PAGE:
Official national park trails are detailed on a free NPS trail guide, which includes brief descriptions of each trail and a somewhat hard-to-read map. The guide is available at the Virgin Islands National Park Visitor Center in Cruz Bay; don’t hike without it. If you plan to do a lot of hiking, try to find a copy of the Trail Bandit Guide, a pocket-sized map of hiking trails, including unofficial paths. The guide includes a clearly labeled, full-color map, trail descriptions, and GPS waypoint locations. Try online map sources too, such as www.vitrader.com. Another good map is the Trails Illustrated St. John map, available from the Cruz Bay Visitor Center.

St John hiking trails 2Don’t be fooled by the fact that most hikes on St. John are short; hiking in the island’s tropical climate is grueling. Bring twice the water you think you will need, and cover up from the sun and insects. The best time to hike is in the early morning or late afternoon, but be aware that darkness comes quickly this close to the equator. In the winter it is dark at 6 p.m., in the summer at 7 p.m.

St John Hiking Trails 3There are more than 30 official and unofficial trails on St. John, plus secondary spurs. The hikes have been described as breathtaking and far more challenging than they appear.

Enjoy!

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Golf

St Thomas golf course Mahogany RunThousands of vacationers who visit this tropical American paradise each year return home feeling invigorated, relaxed and refreshed after days spent indulging in the luxuries of Caribbean hospitality that is native to the USVI. Yet while visitors to this U.S. territory never fail to pack their bathing suits and beach towels in anticipation of days spent basking on sun-splashed beaches, many leave behind what they would be well-advised to bring along – their golf clubs. It may surprise many golfers to know that in addition to being a tropical paradise, this U.S. territory is home to several superior golf courses – designed by such renowned architects as George and Tom Fazio and Robert Trent Jones – which challenge golfers of all skill levels.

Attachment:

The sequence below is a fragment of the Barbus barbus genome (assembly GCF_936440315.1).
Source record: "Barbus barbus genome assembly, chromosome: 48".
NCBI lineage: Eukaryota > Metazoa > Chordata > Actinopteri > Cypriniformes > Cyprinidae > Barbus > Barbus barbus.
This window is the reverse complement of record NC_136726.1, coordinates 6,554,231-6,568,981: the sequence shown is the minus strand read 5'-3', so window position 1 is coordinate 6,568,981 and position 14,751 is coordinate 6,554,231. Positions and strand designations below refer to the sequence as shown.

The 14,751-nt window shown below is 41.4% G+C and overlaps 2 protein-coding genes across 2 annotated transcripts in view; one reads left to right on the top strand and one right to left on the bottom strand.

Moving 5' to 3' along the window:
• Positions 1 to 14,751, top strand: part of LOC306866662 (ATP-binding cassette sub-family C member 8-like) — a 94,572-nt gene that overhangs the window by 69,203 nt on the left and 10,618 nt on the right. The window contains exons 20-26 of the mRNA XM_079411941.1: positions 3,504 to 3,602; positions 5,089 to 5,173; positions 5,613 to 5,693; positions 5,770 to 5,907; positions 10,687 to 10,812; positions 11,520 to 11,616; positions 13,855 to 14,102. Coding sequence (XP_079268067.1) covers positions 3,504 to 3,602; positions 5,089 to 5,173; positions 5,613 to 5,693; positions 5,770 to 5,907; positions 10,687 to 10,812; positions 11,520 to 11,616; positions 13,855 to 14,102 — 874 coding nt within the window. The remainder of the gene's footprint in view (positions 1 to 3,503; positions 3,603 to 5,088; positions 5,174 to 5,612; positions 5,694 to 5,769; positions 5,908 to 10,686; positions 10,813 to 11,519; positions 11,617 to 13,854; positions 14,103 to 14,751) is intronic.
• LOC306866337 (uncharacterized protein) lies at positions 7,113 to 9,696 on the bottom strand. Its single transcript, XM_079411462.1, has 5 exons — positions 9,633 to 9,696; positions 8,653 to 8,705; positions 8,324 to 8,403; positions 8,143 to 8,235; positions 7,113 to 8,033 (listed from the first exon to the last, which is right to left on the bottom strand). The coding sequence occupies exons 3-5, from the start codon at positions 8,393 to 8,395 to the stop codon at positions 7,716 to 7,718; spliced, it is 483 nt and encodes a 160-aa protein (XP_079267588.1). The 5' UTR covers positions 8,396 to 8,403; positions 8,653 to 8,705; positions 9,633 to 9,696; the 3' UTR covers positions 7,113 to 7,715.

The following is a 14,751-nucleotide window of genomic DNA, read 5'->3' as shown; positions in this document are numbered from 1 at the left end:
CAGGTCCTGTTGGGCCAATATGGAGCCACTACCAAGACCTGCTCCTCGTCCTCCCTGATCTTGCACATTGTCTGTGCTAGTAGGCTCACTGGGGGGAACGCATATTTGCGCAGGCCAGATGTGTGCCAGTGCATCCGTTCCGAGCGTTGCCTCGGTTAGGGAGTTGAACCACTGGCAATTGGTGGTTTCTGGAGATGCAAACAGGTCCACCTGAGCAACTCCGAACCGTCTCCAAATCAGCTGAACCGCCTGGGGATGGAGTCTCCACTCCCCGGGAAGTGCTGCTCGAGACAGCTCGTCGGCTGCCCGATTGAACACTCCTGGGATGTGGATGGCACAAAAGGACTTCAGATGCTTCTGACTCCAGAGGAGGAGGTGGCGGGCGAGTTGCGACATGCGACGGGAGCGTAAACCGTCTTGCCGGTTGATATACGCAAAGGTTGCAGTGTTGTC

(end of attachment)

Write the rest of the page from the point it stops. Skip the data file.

There are no courses on St. John, but its two sister islands of St. Thomas and St. Croix are home to memorable links which rival top courses elsewhere in the world. St. Thomas’ Mahogany Run, a George and Tom Fazio design, boasts 18 of the most beautiful and challenging holes in the Caribbean. Golfers extol the virtues of this 6,022-yard, par-70 championship course for its sheer beauty and exhilarating play, especially on the 13th, 14th and 15th holes. This signature trio, aptly nicknamed the Devil’s Triangle, turns an already ambitious round of play into a veritable cliffside drama, where golfers must overcome a formidable stretch of Caribbean Sea that sprawls between the tee and the green.